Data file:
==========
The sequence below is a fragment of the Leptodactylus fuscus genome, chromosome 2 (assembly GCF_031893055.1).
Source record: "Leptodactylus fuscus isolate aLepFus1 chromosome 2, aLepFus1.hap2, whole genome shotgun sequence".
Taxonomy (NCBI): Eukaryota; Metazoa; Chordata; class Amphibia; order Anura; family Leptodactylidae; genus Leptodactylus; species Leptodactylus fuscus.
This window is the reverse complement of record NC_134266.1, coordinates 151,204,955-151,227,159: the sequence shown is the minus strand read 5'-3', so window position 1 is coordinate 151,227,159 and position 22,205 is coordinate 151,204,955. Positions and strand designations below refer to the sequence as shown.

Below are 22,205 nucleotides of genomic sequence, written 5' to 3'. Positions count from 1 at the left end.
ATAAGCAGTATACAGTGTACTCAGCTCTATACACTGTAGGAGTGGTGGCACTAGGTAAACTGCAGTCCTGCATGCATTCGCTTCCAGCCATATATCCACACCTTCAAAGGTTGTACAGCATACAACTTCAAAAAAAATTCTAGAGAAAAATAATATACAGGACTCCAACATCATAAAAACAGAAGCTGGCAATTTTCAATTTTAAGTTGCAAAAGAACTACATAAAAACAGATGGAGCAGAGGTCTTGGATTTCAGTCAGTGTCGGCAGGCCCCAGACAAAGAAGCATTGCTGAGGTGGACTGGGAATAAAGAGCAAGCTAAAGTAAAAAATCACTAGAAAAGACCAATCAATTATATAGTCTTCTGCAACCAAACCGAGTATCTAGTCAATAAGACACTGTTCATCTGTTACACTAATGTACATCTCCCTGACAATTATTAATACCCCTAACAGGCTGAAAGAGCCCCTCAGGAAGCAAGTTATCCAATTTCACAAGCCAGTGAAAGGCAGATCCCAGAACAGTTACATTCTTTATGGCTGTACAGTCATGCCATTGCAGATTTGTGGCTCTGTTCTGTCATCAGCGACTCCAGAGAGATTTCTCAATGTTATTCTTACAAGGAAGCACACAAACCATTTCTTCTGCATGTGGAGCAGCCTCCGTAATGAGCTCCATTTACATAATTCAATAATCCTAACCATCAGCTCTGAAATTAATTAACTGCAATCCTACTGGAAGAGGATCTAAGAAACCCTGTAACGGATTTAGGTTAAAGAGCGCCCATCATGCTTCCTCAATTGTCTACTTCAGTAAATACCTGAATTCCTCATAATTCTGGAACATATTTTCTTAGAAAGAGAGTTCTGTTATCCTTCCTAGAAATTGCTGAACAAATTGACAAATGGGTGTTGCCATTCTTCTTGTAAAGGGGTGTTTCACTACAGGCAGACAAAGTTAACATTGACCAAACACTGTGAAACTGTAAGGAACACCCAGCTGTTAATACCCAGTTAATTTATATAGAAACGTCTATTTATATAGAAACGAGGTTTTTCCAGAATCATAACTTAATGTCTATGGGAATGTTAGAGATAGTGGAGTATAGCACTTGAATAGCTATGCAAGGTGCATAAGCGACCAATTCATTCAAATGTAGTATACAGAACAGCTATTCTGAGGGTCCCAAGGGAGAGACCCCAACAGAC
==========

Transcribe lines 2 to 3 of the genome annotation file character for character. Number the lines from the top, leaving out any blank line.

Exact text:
Source record: "Leptodactylus fuscus isolate aLepFus1 chromosome 2, aLepFus1.hap2, whole genome shotgun sequence".
Taxonomy (NCBI): Eukaryota; Metazoa; Chordata; class Amphibia; order Anura; family Leptodactylidae; genus Leptodactylus; species Leptodactylus fuscus.